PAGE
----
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Welcome to the Kaneland Youth Basketball League (KYBL)

Welcome to the Kaneland Youth Basketball League. 

Elburn Basketball is now the "Kaneland Youth Basketball League"  The KYBL is designed to serve the youth basketball needs of the entire Kaneland Area; Sugar Grove, Elburn, Kaneville, Maple Park, Virgil and all the surrounding communites.  Check back here often and you'll be able to get news, information, schedules, rosters, game results, directions and much much more.  We are going to be making a lot of exciting changes, if you would like to be involved and contribute to the community...contact us...!

 

 

Parents Ruin Sports for Their Kids by Obsessing About Winning

A note...about losing 

For over 10 years I have spent countless hours researching, reading, watching videos and in general just obsessing over youth sports and how to make them better. (Just ask my family...or anyone that has discussed the topic with me)  

A while back I came across this article by Lisa Endlich Heffernan, she is a business writer and former vice-president at Goldman Sachs. She has an MBA from the MIT Sloan School of Management and worked as a trader at Goldman Sachs.

It  helped me better understand the learning process for athletics...I hope you get something out of it as well. 

John Marshall - President Kaneland Youth Basketball 

 

Parents Ruin Sports for Their Kids by Obsessing About Winning

Parents think they want success for their kids but in many ways they want if for themselves. Their kids, it turns out, want pizza.

By focusing too heavily on winning not only do we parents fail to focus on what is important, but far worse, we refute what is important. We lose sight of sports as a vehicle for learning and, instead, convert it into a means for parents to live out their own athletic dreams or take a gamble on the unlikely event that sports will pave a road into college. I would argue that athletic competitions offer one of the very best venues for learning some of life’s most important lessons. But these lessons don’t require victories, and in fact many, like some of the following, are best taught in defeat:

  • There is always someone better than you, at everything.
  • Those who enforce the rules can be mistaken or even biased and conditions under which you have to operate are often bad.
  • You can do your very best and still not succeed. This isn’t unfair, it just is.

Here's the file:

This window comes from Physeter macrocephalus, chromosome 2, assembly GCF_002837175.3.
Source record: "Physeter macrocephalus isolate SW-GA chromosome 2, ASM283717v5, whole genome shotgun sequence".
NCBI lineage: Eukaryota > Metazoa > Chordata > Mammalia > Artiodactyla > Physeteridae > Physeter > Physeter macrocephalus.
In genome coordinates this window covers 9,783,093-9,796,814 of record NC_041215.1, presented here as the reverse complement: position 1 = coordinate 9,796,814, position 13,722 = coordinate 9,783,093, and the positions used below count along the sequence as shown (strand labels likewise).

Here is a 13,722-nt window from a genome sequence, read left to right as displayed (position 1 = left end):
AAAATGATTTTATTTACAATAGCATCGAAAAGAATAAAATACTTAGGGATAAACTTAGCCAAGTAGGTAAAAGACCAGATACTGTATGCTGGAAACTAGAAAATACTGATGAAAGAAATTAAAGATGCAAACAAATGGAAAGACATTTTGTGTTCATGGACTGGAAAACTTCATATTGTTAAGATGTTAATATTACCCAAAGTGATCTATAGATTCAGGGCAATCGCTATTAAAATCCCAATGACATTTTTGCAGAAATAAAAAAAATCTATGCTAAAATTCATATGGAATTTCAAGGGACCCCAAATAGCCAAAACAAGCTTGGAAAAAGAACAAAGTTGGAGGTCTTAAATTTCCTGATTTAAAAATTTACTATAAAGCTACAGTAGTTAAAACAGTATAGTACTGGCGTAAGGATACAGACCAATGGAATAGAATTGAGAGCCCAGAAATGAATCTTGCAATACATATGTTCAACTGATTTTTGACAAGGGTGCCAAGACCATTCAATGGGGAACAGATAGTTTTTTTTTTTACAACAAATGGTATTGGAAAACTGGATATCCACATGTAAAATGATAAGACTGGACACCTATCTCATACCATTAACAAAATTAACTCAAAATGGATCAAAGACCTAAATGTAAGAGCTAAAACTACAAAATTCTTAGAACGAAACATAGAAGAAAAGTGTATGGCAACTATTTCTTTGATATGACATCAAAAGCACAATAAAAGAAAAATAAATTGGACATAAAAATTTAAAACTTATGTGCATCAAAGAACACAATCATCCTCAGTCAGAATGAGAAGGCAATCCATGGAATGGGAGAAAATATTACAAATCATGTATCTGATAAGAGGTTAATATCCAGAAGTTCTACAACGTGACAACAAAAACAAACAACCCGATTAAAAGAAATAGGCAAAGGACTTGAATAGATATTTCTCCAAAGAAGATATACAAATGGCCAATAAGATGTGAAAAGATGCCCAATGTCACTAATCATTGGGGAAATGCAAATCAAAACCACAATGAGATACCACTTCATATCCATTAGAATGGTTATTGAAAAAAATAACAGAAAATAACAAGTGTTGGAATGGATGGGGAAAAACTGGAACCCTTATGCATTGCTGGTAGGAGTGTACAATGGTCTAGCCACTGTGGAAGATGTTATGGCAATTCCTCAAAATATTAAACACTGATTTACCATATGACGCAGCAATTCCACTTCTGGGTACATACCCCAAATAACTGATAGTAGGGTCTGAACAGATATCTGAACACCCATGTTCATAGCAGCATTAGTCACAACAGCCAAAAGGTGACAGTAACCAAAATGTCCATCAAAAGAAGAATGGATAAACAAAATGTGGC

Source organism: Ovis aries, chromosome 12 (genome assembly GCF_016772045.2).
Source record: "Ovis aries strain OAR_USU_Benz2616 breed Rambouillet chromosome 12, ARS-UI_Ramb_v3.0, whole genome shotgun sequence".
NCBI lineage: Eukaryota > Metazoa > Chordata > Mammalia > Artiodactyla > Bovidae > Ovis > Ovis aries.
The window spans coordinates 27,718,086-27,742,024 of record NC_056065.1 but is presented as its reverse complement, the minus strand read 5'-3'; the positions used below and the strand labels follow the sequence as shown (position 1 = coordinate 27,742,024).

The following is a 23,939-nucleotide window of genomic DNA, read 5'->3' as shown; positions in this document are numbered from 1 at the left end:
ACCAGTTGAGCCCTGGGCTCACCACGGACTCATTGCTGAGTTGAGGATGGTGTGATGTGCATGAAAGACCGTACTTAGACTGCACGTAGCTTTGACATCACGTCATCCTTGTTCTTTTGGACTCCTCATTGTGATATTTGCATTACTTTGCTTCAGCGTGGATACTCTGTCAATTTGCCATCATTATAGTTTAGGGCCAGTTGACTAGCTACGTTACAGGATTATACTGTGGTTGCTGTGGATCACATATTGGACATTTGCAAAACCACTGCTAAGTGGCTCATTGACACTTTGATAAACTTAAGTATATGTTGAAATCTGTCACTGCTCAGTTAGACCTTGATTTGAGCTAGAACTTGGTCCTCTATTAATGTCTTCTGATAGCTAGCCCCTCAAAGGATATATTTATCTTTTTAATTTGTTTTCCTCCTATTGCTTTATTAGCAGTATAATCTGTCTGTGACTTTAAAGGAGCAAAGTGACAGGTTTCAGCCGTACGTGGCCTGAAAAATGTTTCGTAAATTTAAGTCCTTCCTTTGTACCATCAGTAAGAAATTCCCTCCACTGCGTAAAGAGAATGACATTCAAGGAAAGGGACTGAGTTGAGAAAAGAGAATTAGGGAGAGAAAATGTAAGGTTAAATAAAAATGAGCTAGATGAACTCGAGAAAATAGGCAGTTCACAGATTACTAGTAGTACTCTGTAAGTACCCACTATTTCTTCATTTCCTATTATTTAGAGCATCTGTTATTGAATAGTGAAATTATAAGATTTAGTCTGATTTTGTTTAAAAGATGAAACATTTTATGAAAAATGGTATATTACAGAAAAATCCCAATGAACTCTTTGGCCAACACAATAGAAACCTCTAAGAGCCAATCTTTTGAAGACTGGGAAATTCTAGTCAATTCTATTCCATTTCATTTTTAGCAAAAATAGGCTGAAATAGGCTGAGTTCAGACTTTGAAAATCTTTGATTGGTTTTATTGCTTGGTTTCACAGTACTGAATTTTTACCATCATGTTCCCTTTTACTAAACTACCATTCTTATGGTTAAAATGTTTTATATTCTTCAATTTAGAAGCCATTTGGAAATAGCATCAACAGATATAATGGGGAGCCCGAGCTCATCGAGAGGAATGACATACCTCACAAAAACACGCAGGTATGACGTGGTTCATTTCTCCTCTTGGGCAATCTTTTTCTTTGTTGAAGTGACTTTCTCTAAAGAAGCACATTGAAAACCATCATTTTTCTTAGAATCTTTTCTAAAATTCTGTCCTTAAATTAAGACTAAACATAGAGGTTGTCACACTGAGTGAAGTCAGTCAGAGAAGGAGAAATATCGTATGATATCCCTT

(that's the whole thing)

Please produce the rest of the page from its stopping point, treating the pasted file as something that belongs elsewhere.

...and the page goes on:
• People will cheat and you will lose because someone is not honest.
  • It is important, in fact essential, to continue trying hard long after success is no longer a possibility.
  • You must never let down those who have invested it you--teachers, coaches, parents and later bosses--even though your motivation has long since dissipated.
  • It is as important to learn how to be a gracious loser as it is to be a humble winner.
  • A team is about something much larger than any one person.
  • Individuals do not succeed, teams do.
  • Playing your role, whatever that role, is an honorable thing to do.
  • Intense physical activity is good for almost everything that ails us.
  • Kids feeling the endorphin-laced thrill of exertion will habituate into adopting a healthy lifestyle.
  • Sharing a goal is not the same as sharing success. The camaraderie of a team comes from the former not the latter.
  • One small mistake in an otherwise flawless performance can be the difference between winning and losing.
  • Practicing anything will make you better, more confident and, perhaps at some point, lead to success. But you practice to become better and more confident.
  • Outcome cannot be controlled, only processes and effort.
  • Failing to win is not failing. Teams improve, players improve and that is success. You can play a great game and someone else can just play better. Failing to win can just be bad luck.

Part of the reality of modern-day childhood is that the stakes for kids at every action seem so much higher than they were for their parents. Between the very permanent record created by social media and the Internet to the hyper competitive college process, kids have few places they can safely fail. Athletics is that place. The outcome of any given game is entirely meaningless and the playing field provides a place for kids to experience heated competition, losing, regrouping and beginning again, without consequence. As parents stand on the sidelines baying for conquest, they give weight to something that, realistically, has little meaning and removes this golden chance to learn from loss.

Wanting to win is human, it always feels better than losing. But our larger job as parents is not to teach our kids to do what feels best, but rather to equip them for life without us. We are charged with taking the long term view and teaching our children what is important rather than what is expedient. It is our job to teach them that they can only control their own effort, preparation and focus and not the outcome. And that is surely enough.

My son is no longer 10, and while he still loves the camaraderie of his teams, when he steps on the Court he wants to win. In the waning days of his high school career, though, I hope that above all else he has learned the values of perseverance and fair play. And that one of the best parts of any competition is still grabbing a pizza afterwards.

The full article available online at:

http://www.theatlantic.com/education/archive/2013/10/parents-ruin-sports-for-their-kids-by-obsessing-about-winning/280442/


by posted 01/19/2018
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